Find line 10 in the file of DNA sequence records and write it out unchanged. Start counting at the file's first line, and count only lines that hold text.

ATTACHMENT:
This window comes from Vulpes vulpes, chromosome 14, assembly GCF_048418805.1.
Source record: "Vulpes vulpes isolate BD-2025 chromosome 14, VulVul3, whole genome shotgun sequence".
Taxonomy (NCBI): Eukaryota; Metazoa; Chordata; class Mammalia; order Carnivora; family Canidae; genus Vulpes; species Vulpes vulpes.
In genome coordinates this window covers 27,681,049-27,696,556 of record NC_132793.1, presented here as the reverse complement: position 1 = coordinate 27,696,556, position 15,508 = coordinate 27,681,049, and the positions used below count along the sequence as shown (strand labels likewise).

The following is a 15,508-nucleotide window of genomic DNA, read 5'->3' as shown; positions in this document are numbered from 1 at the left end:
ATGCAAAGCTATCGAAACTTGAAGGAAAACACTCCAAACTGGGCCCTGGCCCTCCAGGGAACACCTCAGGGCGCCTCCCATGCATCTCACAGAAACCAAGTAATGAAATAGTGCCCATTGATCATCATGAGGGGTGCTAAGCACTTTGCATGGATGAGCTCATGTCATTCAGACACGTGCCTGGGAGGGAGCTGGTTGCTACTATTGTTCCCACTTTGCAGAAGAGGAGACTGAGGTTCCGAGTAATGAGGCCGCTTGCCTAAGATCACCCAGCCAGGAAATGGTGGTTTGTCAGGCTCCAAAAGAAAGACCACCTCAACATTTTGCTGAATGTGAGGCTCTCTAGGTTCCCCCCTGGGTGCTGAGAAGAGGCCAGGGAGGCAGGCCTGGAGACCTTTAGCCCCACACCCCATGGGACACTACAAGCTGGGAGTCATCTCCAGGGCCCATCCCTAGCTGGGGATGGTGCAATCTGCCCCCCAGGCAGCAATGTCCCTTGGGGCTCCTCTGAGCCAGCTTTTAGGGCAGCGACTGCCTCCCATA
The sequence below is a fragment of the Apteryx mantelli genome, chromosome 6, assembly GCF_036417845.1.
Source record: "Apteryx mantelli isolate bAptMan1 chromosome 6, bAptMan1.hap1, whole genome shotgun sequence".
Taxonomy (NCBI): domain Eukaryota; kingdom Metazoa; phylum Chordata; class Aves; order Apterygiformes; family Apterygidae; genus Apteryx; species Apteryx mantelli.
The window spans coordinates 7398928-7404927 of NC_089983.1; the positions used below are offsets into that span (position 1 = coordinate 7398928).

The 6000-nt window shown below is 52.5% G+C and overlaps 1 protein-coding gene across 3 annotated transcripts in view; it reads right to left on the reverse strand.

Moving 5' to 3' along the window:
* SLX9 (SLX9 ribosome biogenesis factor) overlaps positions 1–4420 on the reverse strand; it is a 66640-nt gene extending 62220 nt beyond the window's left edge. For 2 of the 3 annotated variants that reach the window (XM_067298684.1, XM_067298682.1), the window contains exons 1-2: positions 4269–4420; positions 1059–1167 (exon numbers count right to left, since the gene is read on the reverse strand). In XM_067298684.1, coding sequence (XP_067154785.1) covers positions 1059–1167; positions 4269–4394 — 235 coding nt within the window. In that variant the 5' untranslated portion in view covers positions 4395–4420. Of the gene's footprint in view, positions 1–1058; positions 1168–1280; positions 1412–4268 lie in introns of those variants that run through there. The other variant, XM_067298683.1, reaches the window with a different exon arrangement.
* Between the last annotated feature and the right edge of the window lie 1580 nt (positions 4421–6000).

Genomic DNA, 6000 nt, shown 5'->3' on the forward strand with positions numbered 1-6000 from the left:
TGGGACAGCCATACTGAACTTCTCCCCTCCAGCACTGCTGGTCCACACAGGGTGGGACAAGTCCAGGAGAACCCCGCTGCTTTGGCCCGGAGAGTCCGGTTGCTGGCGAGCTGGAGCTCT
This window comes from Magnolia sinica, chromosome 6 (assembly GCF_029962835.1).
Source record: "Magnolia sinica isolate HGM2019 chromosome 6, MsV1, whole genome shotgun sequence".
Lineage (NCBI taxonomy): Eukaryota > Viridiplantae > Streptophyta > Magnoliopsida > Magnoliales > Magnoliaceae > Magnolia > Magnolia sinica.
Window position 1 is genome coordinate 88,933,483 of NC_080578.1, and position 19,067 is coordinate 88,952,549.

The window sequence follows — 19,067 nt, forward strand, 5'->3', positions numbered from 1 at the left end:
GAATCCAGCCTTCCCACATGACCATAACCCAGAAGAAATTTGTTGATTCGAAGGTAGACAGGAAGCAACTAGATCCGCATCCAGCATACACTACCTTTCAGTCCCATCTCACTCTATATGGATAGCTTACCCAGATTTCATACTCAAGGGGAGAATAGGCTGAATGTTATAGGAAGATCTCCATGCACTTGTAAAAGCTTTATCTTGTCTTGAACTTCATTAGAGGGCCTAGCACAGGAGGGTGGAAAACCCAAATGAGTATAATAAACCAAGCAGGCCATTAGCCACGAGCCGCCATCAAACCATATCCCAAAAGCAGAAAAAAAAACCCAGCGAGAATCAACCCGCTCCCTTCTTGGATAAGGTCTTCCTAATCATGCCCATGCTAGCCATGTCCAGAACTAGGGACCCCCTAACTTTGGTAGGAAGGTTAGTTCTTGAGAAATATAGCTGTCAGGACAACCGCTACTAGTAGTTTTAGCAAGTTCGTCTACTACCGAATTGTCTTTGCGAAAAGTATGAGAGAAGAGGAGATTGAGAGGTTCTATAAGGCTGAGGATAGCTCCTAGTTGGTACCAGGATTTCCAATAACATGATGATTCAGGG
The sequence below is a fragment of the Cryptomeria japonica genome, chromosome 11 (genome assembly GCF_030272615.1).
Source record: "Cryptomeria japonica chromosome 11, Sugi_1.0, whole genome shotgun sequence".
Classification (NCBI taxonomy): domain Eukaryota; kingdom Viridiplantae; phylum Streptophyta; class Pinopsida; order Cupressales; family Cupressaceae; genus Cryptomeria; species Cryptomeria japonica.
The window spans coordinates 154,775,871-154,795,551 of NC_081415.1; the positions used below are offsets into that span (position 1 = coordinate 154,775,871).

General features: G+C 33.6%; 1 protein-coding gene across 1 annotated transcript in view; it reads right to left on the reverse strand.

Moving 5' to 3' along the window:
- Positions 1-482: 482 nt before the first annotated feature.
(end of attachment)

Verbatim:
The window spans coordinates 7398928-7404927 of NC_089983.1; the positions used below are offsets into that span (position 1 = coordinate 7398928).